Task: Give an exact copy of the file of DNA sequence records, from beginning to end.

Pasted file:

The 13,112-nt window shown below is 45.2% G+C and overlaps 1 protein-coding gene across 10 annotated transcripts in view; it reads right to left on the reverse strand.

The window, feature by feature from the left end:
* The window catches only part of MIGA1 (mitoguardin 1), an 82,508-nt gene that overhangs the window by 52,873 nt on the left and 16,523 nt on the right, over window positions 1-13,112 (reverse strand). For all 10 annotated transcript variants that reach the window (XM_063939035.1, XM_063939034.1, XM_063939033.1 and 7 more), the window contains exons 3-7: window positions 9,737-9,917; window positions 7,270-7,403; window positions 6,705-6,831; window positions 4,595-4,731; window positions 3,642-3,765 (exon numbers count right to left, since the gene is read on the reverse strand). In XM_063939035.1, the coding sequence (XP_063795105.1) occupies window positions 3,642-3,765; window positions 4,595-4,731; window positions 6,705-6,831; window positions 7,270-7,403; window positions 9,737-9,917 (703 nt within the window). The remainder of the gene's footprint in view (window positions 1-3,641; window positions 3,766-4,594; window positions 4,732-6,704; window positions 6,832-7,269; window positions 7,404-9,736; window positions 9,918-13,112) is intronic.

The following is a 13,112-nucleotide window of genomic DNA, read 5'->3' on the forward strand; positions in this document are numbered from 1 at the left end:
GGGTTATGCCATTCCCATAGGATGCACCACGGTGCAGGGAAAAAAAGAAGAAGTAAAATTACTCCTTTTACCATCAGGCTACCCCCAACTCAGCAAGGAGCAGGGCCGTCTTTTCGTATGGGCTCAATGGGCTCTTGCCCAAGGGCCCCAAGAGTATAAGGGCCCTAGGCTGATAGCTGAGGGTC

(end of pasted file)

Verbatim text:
The 13,112-nt window shown below is 45.2% G+C and overlaps 1 protein-coding gene across 10 annotated transcripts in view; it reads right to left on the reverse strand.

The window, feature by feature from the left end:
* The window catches only part of MIGA1 (mitoguardin 1), an 82,508-nt gene that overhangs the window by 52,873 nt on the left and 16,523 nt on the right, over window positions 1-13,112 (reverse strand). For all 10 annotated transcript variants that reach the window (XM_063939035.1, XM_063939034.1, XM_063939033.1 and 7 more), the window contains exons 3-7: window positions 9,737-9,917; window positions 7,270-7,403; window positions 6,705-6,831; window positions 4,595-4,731; window positions 3,642-3,765 (exon numbers count right to left, since the gene is read on the reverse strand). In XM_063939035.1, the coding sequence (XP_063795105.1) occupies window positions 3,642-3,765; window positions 4,595-4,731; window positions 6,705-6,831; window positions 7,270-7,403; window positions 9,737-9,917 (703 nt within the window). The remainder of the gene's footprint in view (window positions 1-3,641; window positions 3,766-4,594; window positions 4,732-6,704; window positions 6,832-7,269; window positions 7,404-9,736; window positions 9,918-13,112) is intronic.

The following is a 13,112-nucleotide window of genomic DNA, read 5'->3' on the forward strand; positions in this document are numbered from 1 at the left end:
GGGTTATGCCATTCCCATAGGATGCACCACGGTGCAGGGAAAAAAAGAAGAAGTAAAATTACTCCTTTTACCATCAGGCTACCCCCAACTCAGCAAGGAGCAGGGCCGTCTTTTCGTATGGGCTCAATGGGCTCTTGCCCAAGGGCCCCAAGAGTATAAGGGCCCTAGGCTGATAGCTGAGGGTC